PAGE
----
As we see with today’s social movements, every change has its critics — so what do you say to them?

Jamie notes that a lot of critics want to have a “belief” conversation, which often casts aside supplier diversity. For Jamie and her book, the politics is a side conversation to supplier diversity, which in the end is about better business results.

If you tie supplier diversity to sales and to the core of what the company does, it can help you retain clients and get new ones. It can help you attract talent and retain it. It will make you more profitable with a higher degree of innovation, and you can use it as a differentiator with clients.

For example, the book reports that for every percentage increase in racial or gender diversity up to the rate represented in the relevant population, the organization sees an increase in sales revenue of approximately 9% for racial diversity and 3% for gender diversity.

Companies with the highest levels of racial diversity report on average nearly 15 times more sales revenue than organizations with the lowest levels of racial diversity.

Post COVID-19, despite fear of cost cuts to recoup business losses, Jamie argues that launching your supplier diversity initiative is still timely. Not only due to the current spirit for improvement and reform, but also since, if done right, it not only improves your bottom line but also has a great message — from which the leaders, not laggards, will benefit.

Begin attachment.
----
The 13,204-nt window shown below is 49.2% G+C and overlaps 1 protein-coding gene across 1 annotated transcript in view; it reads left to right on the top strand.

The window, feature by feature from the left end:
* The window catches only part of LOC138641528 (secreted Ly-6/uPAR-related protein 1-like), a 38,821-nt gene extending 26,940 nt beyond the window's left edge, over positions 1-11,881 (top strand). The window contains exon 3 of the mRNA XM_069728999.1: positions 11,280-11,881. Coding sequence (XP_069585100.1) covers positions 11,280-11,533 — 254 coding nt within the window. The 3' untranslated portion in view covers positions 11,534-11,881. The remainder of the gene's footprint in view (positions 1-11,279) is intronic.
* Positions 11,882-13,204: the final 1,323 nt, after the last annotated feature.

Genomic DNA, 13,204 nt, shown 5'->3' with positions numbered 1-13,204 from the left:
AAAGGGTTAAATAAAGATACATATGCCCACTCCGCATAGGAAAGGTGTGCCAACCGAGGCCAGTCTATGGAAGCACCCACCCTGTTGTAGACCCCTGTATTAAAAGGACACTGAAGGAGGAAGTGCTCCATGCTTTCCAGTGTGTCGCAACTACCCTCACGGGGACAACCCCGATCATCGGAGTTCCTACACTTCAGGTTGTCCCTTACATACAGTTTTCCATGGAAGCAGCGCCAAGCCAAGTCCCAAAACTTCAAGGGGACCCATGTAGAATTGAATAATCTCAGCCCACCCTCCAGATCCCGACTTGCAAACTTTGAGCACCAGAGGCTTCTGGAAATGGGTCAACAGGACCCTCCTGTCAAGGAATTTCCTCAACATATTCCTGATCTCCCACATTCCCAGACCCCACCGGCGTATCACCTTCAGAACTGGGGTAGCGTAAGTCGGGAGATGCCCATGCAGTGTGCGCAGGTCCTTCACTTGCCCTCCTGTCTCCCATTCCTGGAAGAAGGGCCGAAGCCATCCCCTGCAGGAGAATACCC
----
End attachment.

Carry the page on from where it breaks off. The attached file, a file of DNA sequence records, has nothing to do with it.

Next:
With that in mind, what has Jamie seen that’s worked really well for someone contemplating a supplier diversity program?

In her last corporate gig, Jamie made her team responsible for both strategic sourcing and supplier diversity.

By changing their titles and roles to encompass both, the team would figure it out together instead of being at odds with one another. The representatives with the responsibility for both roles would have the accountability to achieve for both sides.

Jamie also spoke to the false ways in which companies undertake supplier diversity, such as passing along quotas to MSPs.

“Like everything else in life, there are going to be people out there who are disingenuous in terms of what they are trying to accomplish,” Jamie says.

Knowing that, she was asked — how do you find out what is real or true?

Jamie said you can look at what the company is really doing in terms of supplier diversity — if you do a search on supplier diversity on their website and nothing comes up or only a few really dated pieces appear, you know where supplier diversity really lies within that company. There are all kinds of ways to get around supplier diversity initiatives, but with the due diligence that the supply chain can bring to the table, companies can really get to the bottom of it.

In essence, now is truly the time to be looking at supplier diversity within your organization, she said. As everyone starts to re-evaluate their supply chains, if you have supplier diversity as a true business strategy, then you can set your organization up for success with that as a true differentiator, Jamie said.

You can order her book here, or reach her for more information at jamie@therichwellgroup.com.